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Over 7% Interest?  Are Series I Bonds Right For You?

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Series I Bonds have been around for a while, but they haven’t been recently popular because inflation—and subsequently their interest rates—haven’t been very high. However, increases over the past year in the Consumer Price Index (CPI) measuring inflation have boosted rates on I bonds considerably.

Now through April 2022, individuals can earn 7.12% direct from the U.S. government for Series I savings bonds bought from the U.S. Treasury. 7.12% is the second-highest rate ever offered on these bonds!

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I Bonds

What is a Series I Bond?

A Series I Bond is a 30-year bond issued by the U.S. government whose interest rate is calculated by two separate components: a fixed rate and an inflation rate. The fixed-rate remains the same for the entire 30-year period while the inflation rate changes every six months. This means that the interest rate on a Series I Bond at any given time is calculated by adding the fixed interest to the inflation interest. 

Since the inflation rate changes, the interest rate at which you buy your I Bond is not the same rate you will always get. The fixed-rate on I-bonds has been 0% for more than a year, which means any returns earned on those bonds have come from their variable inflation rate. Of course, no one can predict what will happen with inflation in the future. These rates could be adjusted lower after April 2022. But whenever the bonds’ inflation rate does fall, with a fixed rate of zero, the rate paid on the bonds could be considerably less attractive.

But, even if the composite rate for new bonds does go down to zero, it cannot dip below that point. This means you’ll be free from risk of loss of your initial investment. You can redeem your initial investment amount when you redeem the bond after five years. Most of the time, you will owe federal income tax when you redeem the bond, but you won’t owe state or local taxes on the interest earned.

When Is Buying I Bonds Beneficial?

Series I Bonds are great investments when inflation is high for any reasonable time period. As long as the inflation rate remains high, you can get a decent rate of return. If inflation is low, you’re probably not going to get much of a return at all. The rate could go up and go down over time. It’s just important to understand that there are two components—one is fixed and one is variable based on inflation.

Timing on I Bonds

You need to hold your Series I bond for at least five years. If you sell it back to the government before then, it will cost you three months’ worth of interest to do so. This isn’t the end of the world, of course, but not just pennies either. But after five years, you can redeem the bond back to the government and get your money back.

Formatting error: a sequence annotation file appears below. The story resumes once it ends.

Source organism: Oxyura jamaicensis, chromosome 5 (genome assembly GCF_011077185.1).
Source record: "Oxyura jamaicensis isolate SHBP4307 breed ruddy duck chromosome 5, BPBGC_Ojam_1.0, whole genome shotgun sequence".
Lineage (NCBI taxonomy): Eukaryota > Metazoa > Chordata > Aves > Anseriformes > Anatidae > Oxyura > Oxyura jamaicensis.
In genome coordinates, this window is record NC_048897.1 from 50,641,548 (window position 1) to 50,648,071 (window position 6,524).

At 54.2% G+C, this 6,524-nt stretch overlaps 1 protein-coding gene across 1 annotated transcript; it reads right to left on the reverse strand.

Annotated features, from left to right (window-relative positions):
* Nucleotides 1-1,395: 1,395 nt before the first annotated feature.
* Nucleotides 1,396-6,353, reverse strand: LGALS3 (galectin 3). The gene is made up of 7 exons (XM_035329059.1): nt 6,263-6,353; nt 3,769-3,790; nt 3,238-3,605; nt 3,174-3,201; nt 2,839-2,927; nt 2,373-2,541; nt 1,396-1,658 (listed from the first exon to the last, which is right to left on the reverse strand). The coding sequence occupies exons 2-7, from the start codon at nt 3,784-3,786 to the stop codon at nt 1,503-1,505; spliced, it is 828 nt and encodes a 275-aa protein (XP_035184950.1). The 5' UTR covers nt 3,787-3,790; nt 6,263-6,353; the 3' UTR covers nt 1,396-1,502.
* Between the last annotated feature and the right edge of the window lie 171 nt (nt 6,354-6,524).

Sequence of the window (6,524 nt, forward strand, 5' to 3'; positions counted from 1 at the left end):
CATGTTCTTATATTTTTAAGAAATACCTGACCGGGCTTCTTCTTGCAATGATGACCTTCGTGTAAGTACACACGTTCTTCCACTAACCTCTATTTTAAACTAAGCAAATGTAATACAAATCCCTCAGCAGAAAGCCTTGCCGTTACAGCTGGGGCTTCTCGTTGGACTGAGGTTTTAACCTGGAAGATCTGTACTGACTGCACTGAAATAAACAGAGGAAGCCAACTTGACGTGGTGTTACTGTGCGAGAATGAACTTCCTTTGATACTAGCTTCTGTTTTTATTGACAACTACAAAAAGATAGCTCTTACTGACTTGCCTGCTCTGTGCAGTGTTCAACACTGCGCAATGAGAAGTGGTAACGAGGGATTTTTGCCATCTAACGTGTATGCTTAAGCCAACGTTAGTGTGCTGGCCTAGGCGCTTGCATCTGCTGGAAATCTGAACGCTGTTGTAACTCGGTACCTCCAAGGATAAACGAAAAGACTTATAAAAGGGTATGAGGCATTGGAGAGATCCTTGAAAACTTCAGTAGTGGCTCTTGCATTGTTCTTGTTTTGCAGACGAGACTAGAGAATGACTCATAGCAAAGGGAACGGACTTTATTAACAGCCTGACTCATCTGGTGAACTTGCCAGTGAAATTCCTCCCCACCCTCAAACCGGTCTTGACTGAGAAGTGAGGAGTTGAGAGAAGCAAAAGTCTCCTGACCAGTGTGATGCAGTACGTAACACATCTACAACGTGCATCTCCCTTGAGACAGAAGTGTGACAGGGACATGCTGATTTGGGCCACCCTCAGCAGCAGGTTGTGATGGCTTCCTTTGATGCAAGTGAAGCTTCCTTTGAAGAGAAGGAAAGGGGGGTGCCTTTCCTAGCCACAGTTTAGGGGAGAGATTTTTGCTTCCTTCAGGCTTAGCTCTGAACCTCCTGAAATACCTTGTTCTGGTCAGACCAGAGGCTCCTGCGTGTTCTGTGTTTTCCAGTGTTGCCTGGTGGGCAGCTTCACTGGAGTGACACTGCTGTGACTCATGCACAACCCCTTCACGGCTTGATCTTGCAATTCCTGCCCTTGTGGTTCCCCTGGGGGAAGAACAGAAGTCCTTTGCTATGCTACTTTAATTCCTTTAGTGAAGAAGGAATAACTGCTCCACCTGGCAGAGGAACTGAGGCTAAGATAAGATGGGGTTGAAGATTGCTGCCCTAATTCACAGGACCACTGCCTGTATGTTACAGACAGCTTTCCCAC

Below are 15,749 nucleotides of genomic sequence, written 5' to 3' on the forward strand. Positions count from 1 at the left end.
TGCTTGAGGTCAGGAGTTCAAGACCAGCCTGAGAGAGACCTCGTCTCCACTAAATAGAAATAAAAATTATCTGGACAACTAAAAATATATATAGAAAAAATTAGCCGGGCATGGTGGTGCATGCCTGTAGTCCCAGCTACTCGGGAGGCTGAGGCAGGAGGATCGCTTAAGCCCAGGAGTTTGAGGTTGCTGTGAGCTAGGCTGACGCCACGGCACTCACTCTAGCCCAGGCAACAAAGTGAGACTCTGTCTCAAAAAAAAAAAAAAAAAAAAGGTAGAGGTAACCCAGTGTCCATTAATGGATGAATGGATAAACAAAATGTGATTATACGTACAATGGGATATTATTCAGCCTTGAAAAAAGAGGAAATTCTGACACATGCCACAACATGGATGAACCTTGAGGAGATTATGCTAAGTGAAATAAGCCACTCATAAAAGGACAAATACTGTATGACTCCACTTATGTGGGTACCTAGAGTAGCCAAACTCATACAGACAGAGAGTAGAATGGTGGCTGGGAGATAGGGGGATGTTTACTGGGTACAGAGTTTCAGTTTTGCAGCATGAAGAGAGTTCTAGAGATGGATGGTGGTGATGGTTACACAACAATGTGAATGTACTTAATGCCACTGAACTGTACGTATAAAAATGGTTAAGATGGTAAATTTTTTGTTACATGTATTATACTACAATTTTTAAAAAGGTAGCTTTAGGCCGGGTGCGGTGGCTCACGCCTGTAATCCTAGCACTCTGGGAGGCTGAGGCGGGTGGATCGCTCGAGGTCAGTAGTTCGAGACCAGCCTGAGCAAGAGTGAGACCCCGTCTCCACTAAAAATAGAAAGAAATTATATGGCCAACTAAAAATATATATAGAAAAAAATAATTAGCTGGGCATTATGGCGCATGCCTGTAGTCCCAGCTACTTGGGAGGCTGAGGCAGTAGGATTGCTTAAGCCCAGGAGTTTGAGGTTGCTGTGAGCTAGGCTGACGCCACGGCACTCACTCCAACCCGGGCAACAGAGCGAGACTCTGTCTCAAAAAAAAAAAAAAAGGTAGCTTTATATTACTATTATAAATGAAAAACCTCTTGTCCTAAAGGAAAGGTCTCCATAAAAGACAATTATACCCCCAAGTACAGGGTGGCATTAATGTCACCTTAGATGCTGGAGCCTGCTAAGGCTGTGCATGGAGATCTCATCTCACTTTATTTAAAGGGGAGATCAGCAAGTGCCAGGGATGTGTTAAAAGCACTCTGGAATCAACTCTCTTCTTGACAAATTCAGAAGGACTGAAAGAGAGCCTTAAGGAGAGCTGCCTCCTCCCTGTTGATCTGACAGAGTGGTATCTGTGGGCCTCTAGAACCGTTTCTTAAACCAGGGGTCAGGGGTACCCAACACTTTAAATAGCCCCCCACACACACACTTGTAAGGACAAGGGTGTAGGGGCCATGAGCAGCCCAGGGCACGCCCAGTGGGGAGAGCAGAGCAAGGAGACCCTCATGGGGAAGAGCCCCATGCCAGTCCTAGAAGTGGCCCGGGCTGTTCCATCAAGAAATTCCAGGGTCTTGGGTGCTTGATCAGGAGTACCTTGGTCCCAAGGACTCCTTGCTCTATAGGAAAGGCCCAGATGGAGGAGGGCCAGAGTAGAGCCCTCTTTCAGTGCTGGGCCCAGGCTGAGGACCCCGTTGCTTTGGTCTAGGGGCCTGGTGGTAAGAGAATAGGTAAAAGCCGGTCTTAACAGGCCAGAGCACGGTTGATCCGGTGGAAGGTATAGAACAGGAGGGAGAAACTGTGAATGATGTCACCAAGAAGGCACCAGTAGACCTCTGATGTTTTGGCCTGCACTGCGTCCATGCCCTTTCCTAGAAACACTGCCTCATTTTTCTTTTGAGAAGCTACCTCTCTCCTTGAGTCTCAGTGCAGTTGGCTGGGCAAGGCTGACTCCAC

Using I Bonds for Education Costs

Some folks like to purchase Series I Bonds to pay for education costs. Here’s why: If you meet the criteria, you can use the Series I bond and the interest from the bond to pay for qualifying education expenses tax-free. A tax-free 7% rate of return sounds pretty good. But there is a caveat; there are income limits on this allowance. For 2022, the maximum income is $128,650 for joint returns. 

Additional Series I Bond Considerations 

Also, keep in mind that you can only purchase up to $10,000 in digital I-bonds per person, per year. But, you can add $5,000 to that number if you use your federal income tax refund to make the purchase. Therefore, a couple filing a joint tax return can buy up to $25,000 a year — $10,000 each, plus an extra $5,000 at tax time. 

Key Takeaways:

  • There are two components to the interest rate on Series I Bonds: fixed and inflation. 
  • The inflation rate changes every six months, whereas the fixed-rate remains the same for the 30-year term of the bond.
  • You can use Series I Bonds to fund education tax-free if you qualify.
  • You can cash in your bond without penalty after five years have passed since the purchase date.

Compared to cash, these bonds make sense to invest in if you have a minimum of five years before you could need the funds. Compared to stock market returns, however, that’s a different story. Series I Bonds, just like any investment, can play an important role in your portfolio; whether or not they make sense for you will be based on your plan and your goals for the future.

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